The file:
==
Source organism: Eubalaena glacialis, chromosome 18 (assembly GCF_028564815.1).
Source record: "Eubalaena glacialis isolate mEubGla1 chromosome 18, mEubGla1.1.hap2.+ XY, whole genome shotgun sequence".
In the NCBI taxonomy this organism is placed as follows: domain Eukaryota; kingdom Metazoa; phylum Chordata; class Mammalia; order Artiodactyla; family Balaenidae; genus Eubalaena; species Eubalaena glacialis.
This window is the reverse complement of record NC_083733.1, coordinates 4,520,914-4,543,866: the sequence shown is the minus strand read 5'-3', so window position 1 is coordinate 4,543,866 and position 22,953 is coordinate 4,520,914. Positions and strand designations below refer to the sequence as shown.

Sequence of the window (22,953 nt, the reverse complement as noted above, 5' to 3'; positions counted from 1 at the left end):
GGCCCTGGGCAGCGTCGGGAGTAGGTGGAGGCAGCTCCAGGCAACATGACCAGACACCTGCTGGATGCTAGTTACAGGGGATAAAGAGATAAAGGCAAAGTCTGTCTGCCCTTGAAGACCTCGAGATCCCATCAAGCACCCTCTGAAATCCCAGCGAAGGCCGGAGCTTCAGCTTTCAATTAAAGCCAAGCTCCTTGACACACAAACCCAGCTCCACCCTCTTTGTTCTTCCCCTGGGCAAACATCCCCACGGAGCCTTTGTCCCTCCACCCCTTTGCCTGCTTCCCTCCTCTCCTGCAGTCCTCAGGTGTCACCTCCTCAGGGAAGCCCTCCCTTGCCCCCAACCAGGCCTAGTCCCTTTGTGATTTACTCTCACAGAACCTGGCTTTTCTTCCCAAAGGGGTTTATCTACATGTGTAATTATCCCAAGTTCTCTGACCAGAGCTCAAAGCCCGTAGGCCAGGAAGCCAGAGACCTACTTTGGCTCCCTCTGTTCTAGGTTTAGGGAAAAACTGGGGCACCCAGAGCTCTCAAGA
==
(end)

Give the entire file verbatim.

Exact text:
Source organism: Eubalaena glacialis, chromosome 18 (assembly GCF_028564815.1).
Source record: "Eubalaena glacialis isolate mEubGla1 chromosome 18, mEubGla1.1.hap2.+ XY, whole genome shotgun sequence".
In the NCBI taxonomy this organism is placed as follows: domain Eukaryota; kingdom Metazoa; phylum Chordata; class Mammalia; order Artiodactyla; family Balaenidae; genus Eubalaena; species Eubalaena glacialis.
This window is the reverse complement of record NC_083733.1, coordinates 4,520,914-4,543,866: the sequence shown is the minus strand read 5'-3', so window position 1 is coordinate 4,543,866 and position 22,953 is coordinate 4,520,914. Positions and strand designations below refer to the sequence as shown.

Sequence of the window (22,953 nt, the reverse complement as noted above, 5' to 3'; positions counted from 1 at the left end):
GGCCCTGGGCAGCGTCGGGAGTAGGTGGAGGCAGCTCCAGGCAACATGACCAGACACCTGCTGGATGCTAGTTACAGGGGATAAAGAGATAAAGGCAAAGTCTGTCTGCCCTTGAAGACCTCGAGATCCCATCAAGCACCCTCTGAAATCCCAGCGAAGGCCGGAGCTTCAGCTTTCAATTAAAGCCAAGCTCCTTGACACACAAACCCAGCTCCACCCTCTTTGTTCTTCCCCTGGGCAAACATCCCCACGGAGCCTTTGTCCCTCCACCCCTTTGCCTGCTTCCCTCCTCTCCTGCAGTCCTCAGGTGTCACCTCCTCAGGGAAGCCCTCCCTTGCCCCCAACCAGGCCTAGTCCCTTTGTGATTTACTCTCACAGAACCTGGCTTTTCTTCCCAAAGGGGTTTATCTACATGTGTAATTATCCCAAGTTCTCTGACCAGAGCTCAAAGCCCGTAGGCCAGGAAGCCAGAGACCTACTTTGGCTCCCTCTGTTCTAGGTTTAGGGAAAAACTGGGGCACCCAGAGCTCTCAAGA